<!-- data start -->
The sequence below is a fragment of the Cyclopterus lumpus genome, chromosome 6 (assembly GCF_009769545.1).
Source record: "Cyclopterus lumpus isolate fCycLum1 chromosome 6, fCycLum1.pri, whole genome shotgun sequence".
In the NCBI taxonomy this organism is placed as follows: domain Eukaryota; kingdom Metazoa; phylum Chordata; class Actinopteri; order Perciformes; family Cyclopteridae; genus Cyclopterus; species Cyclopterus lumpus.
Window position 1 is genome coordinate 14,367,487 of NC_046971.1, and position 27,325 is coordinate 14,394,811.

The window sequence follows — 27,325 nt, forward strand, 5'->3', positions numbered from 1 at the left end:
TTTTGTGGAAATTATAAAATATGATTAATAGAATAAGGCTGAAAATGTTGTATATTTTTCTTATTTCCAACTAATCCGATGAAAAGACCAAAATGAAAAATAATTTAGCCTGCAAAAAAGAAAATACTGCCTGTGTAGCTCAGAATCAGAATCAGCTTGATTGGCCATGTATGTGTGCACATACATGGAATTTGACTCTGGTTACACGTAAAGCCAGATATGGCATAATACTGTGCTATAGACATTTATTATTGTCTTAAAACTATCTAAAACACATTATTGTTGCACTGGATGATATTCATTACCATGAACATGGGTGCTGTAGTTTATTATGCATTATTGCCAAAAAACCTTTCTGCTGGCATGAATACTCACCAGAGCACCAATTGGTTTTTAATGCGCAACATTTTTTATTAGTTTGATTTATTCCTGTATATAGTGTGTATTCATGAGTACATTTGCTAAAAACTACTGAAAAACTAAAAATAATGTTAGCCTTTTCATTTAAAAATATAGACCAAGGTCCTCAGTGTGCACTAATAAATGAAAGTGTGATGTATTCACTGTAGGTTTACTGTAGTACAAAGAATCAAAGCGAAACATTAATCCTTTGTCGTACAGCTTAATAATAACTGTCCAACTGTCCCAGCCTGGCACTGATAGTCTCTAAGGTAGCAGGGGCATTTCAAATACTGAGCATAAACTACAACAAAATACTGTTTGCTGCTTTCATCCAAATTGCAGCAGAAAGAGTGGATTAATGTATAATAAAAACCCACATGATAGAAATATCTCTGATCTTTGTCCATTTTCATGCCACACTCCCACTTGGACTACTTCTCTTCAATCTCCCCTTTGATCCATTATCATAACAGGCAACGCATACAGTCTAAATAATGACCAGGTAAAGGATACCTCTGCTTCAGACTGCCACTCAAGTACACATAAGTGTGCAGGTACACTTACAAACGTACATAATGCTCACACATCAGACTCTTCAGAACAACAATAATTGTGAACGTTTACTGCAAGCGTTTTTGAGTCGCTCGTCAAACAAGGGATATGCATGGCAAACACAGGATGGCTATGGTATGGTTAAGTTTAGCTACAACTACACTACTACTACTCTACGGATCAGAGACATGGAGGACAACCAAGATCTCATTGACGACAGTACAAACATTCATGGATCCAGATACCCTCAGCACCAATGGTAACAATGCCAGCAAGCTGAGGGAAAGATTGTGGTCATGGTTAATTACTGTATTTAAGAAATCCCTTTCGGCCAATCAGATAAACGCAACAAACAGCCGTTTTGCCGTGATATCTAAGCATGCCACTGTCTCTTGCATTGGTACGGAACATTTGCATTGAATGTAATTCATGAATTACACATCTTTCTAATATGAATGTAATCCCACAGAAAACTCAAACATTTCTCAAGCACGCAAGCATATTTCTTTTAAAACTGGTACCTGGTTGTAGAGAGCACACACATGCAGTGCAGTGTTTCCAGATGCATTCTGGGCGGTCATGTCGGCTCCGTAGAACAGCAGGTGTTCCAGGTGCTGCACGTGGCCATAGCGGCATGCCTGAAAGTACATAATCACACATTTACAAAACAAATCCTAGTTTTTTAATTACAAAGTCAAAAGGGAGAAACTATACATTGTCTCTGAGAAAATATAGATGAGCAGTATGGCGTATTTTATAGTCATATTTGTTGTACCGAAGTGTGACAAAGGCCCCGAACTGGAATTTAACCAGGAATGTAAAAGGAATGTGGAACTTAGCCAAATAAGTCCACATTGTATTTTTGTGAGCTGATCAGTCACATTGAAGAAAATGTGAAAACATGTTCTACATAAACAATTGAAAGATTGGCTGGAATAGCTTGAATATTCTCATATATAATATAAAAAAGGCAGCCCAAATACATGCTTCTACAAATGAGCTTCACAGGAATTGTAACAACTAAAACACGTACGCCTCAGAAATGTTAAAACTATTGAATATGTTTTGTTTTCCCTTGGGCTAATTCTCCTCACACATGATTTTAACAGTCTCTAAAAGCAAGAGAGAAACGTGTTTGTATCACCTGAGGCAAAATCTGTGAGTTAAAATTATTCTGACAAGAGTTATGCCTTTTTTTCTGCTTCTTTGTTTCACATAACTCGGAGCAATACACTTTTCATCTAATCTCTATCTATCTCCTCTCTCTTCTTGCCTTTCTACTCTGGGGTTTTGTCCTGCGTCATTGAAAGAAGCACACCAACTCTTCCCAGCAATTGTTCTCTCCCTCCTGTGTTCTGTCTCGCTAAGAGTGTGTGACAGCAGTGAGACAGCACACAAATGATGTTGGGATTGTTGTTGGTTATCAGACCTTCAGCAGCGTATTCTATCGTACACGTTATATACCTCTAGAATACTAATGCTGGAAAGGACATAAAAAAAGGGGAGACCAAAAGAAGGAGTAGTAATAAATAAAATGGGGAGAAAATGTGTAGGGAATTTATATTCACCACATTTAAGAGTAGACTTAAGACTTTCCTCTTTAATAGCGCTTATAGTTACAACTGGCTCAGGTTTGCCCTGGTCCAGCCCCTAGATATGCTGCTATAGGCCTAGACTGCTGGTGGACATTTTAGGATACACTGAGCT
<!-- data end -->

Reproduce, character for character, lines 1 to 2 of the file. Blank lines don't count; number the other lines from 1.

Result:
The sequence below is a fragment of the Cyclopterus lumpus genome, chromosome 6 (assembly GCF_009769545.1).
Source record: "Cyclopterus lumpus isolate fCycLum1 chromosome 6, fCycLum1.pri, whole genome shotgun sequence".